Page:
What do you mean by "reach beyond the temporal scope of the music?" Meaning, the after effects once the time of the music is over? Does a song or composition bind itself to the lifetime of its length? In my life, Silkworm can do that just as well as Keiji Haino. Is that different for you? If so, how is it different?
Well, there is a good point for distinction that I am interested in. Silkworm is using an established form of communication (one that can be argued to be "manipulative," and that is not meant to be read as negative), and my interest is why is that language successful, how does it work, etc. Haino, on the other hand is not as easily referenced; he is utilizing a meta-form in a way, in the way that, say, free-improvised music does at its best, something that in its own time (temporality, etc.) establishes its own language, set of connections, etc. Haino does this to an extent (only to an extent because he has established a Haino-language).
What do you mean by "question the medium?" Of rock music itself or music made by guitar? What do you mean by communicate? To you as a person or what you are communicating as an artist to your audience? Explain the relationship of "function" in a musical sphere.
As I said above: why does it work, how does it work, how does it function (this incorporates the external social role of the music). I am interested in what I am communicating to the audience. If I was interested in what I am communicating to myself, I wouldn’t release music. Of course I learn about these things, but these I feed back into another level of translation; that for the audience. How can I communicate/convey this level of perception?
Please explain why Van Dyke Parks and Scott Walker are "special" compared to other singer/songwriters.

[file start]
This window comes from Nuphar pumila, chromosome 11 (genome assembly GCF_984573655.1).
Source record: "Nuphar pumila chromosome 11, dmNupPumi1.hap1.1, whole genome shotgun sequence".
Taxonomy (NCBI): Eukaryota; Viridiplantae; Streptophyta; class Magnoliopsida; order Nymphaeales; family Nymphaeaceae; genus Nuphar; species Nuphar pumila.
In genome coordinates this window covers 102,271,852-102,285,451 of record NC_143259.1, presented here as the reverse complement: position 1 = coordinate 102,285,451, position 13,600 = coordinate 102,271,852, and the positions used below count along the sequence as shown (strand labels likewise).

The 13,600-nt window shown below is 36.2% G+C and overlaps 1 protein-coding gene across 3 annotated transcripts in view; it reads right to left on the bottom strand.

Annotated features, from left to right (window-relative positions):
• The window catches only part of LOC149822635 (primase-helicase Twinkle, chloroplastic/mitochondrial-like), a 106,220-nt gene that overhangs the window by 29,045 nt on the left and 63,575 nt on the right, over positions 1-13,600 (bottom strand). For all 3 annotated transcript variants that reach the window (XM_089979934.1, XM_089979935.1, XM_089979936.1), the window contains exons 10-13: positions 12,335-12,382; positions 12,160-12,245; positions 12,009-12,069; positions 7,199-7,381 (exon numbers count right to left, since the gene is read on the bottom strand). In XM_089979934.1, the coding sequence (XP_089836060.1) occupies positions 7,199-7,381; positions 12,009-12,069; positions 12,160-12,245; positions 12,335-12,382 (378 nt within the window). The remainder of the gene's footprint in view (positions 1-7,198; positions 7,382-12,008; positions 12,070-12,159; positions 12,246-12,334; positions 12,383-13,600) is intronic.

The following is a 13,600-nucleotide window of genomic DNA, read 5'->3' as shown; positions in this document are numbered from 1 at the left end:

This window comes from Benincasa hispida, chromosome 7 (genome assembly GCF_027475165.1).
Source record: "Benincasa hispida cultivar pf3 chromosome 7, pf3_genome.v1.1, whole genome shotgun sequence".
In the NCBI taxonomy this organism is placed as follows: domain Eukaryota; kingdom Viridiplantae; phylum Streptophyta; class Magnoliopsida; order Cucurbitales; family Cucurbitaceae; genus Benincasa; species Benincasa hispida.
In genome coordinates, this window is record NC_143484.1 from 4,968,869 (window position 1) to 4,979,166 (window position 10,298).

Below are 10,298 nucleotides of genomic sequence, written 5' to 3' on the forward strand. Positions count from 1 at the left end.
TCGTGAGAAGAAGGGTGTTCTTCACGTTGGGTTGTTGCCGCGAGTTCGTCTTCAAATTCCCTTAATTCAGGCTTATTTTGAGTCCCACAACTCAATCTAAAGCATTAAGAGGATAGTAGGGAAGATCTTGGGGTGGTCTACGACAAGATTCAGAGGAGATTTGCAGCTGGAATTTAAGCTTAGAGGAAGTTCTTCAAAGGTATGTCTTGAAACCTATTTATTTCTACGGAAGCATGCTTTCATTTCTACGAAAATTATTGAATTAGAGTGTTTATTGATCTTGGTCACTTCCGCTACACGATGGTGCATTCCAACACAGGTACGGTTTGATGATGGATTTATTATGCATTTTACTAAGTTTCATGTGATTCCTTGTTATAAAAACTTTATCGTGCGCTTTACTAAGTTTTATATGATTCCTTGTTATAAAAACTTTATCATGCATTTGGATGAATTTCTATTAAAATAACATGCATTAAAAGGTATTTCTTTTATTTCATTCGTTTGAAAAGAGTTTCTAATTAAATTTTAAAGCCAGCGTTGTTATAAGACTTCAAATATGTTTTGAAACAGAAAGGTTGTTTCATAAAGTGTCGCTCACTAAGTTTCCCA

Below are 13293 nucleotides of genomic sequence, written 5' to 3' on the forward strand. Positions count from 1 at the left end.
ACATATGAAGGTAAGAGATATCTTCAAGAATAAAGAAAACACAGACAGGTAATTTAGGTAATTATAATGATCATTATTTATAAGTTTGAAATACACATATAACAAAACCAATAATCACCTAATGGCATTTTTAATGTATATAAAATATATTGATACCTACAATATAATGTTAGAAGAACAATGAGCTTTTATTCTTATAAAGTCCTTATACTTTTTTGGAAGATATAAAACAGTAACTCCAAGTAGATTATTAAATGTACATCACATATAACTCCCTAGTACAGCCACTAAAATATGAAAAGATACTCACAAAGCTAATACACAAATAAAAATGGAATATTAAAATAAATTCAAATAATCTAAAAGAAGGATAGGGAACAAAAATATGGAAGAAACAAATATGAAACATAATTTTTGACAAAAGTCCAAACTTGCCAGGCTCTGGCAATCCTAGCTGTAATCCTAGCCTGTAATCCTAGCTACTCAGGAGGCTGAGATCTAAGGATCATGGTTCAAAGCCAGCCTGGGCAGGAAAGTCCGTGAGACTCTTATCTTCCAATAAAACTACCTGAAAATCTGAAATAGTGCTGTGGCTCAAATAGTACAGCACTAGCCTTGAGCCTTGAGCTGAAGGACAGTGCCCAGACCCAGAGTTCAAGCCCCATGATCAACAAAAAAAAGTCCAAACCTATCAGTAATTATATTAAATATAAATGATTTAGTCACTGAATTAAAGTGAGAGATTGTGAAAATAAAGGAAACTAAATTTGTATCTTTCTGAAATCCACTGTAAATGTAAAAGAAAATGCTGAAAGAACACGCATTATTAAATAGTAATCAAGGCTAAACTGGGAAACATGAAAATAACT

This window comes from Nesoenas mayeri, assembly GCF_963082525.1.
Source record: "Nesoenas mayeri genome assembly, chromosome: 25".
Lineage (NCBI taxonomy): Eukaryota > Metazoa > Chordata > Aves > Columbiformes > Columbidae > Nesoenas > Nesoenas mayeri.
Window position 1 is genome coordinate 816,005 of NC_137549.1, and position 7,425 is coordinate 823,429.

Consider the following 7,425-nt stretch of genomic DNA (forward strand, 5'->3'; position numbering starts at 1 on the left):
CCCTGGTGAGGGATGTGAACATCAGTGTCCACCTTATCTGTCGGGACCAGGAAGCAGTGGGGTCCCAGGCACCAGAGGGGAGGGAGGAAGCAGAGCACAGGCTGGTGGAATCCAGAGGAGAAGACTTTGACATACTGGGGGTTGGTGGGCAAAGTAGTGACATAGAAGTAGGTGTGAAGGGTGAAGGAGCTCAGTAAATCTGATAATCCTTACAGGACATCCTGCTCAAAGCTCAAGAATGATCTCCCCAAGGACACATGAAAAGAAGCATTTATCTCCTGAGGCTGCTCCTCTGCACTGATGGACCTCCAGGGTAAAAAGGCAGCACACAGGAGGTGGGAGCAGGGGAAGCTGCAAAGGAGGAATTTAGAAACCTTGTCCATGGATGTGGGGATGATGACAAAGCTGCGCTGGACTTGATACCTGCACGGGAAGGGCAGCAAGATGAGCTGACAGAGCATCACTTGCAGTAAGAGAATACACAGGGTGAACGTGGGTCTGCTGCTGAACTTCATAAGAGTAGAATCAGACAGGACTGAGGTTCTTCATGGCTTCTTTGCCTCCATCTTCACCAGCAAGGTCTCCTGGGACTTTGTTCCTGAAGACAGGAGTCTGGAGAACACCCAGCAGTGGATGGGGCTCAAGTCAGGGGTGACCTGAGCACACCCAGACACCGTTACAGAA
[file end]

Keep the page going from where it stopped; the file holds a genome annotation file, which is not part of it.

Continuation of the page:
That is really hard; and why they hold such enigmatic appeal to me. For me it is fascinating that two figures could be so damn successful at communicating such infinite depth with such "apparent" ease. That is why most of what I like to call "clever" pop doesn’t appeal to me (as a matter of fact it repels me), because in some ways I find it so coarse, such a limited way at seeing things. It is also very directed at the creator. The work of Van Dyke, etc., while undeniably showing his unbelievable skill and insight, points the arrow away from himself; it is very selfless music. That’s a key word to their greatness: selflessness. This is really important to me. Morton Feldman had a sense of the intuitive, this selflessness. It isn’t so much a philosophical stance, i.e., aligning itself with the literary [John] Cage, but instead with being in tune, and trusting ones perception, or power of perception.
Are you moving into what you see as a more immediate or necessary means of communication? Since you are known (for better or worse) as a guitar player, what effect do you think this will have on your future? Why did you start with the guitar in the first place? Was it "there" and available and so "on to the pursuit"? Please give me some background on what made you start in the beginning.